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'This machine should not have been on the Internet'

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What happened after that has become the main point of contention.

A detective on the case using off-the-shelf recovery software argued that Amero clicked on pornographic Web links and caused the computer to display pornographic pop-up advertisements. However, the defense's forensic expert, Herbert Horner, stated that a more complete analysis showed that a harmless hairstyling Web site had actually redirected the PC's browser to pornographic sites, setting off the deluge of offensive ads.

Horner, the principal at Contemporary Computer Consultants, had walked into the courtroom to discuss his analysis but was prevented from doing so in detail because the prosecution argued that they had not had full disclosure of his testimony.

In an interview with SecurityFocus, Horner voiced obvious frustration at his inability to relate all his findings to the jury.

"It is kind of like you have a fire truck and a full tank of water and you can save everybody, but someone said you can't do that because the container you put the water in is against the rules," Horner said.

Prosecutors have also focused on the fact that Amero did not turn off the computer, though she did go for help during a class break, Horner said.

Both the prosecutor in the case, state attorney David J. Smith, and Amero's attorney, John F. Cocheo, declined to comment for this story, prior to the sentencing hearing on March 2. The public filings in the case could not obtained in time for this article.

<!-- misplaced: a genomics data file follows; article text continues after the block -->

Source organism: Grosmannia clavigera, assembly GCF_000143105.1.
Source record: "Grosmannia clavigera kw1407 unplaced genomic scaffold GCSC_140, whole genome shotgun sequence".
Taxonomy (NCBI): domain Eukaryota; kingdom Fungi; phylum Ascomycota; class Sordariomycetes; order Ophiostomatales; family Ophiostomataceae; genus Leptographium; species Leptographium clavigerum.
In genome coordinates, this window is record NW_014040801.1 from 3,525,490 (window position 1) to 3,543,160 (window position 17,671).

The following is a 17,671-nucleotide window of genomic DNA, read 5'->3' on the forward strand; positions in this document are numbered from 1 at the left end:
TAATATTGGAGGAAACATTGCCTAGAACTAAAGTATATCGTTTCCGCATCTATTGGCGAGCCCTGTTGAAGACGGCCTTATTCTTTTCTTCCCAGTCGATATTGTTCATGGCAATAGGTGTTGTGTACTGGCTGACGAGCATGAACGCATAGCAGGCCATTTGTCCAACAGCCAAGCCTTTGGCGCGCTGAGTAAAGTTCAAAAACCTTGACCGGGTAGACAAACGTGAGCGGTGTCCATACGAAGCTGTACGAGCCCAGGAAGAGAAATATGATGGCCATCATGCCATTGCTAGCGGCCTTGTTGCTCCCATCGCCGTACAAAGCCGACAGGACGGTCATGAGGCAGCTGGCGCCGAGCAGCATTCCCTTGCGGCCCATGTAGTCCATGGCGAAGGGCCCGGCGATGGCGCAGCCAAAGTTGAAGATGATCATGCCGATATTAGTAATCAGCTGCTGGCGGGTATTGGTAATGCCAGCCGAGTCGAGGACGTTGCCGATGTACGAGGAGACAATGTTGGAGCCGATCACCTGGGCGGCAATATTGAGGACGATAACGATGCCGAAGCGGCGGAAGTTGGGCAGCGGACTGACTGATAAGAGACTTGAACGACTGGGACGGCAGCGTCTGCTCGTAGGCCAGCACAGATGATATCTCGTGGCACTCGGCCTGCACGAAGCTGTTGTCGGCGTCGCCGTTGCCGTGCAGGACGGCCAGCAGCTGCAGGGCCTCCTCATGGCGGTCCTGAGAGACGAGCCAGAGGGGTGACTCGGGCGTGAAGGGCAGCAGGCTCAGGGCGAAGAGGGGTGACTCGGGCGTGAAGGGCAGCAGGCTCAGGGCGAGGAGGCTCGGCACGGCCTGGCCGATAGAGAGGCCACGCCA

The team of security professionals analyzing the forensic evidence are not yet ready to release an opinion, but one thing is clear, Eckelberry said: The classroom's machine was infested with spyware and the school did not have adequate protections in place.

It's an issue that has refocused some of the debate on administrators at Kelly Middle School. School officials recently told parents that the incident could never happen today, because the district has installed security software and a filtering system.

"This was a Windows 98 SE machine with IE 5 and an expired antivirus subscription," Eckelberry said. "It hadn't been updated since August, and there was no anti-spyware, no pop-up protection, no firewall and no content filters. Regardless of whatever happened, this machine was a machine that should not have been on the Internet."

This article originally appeared in Security Focus.

Copyright © 2007, SecurityFocus

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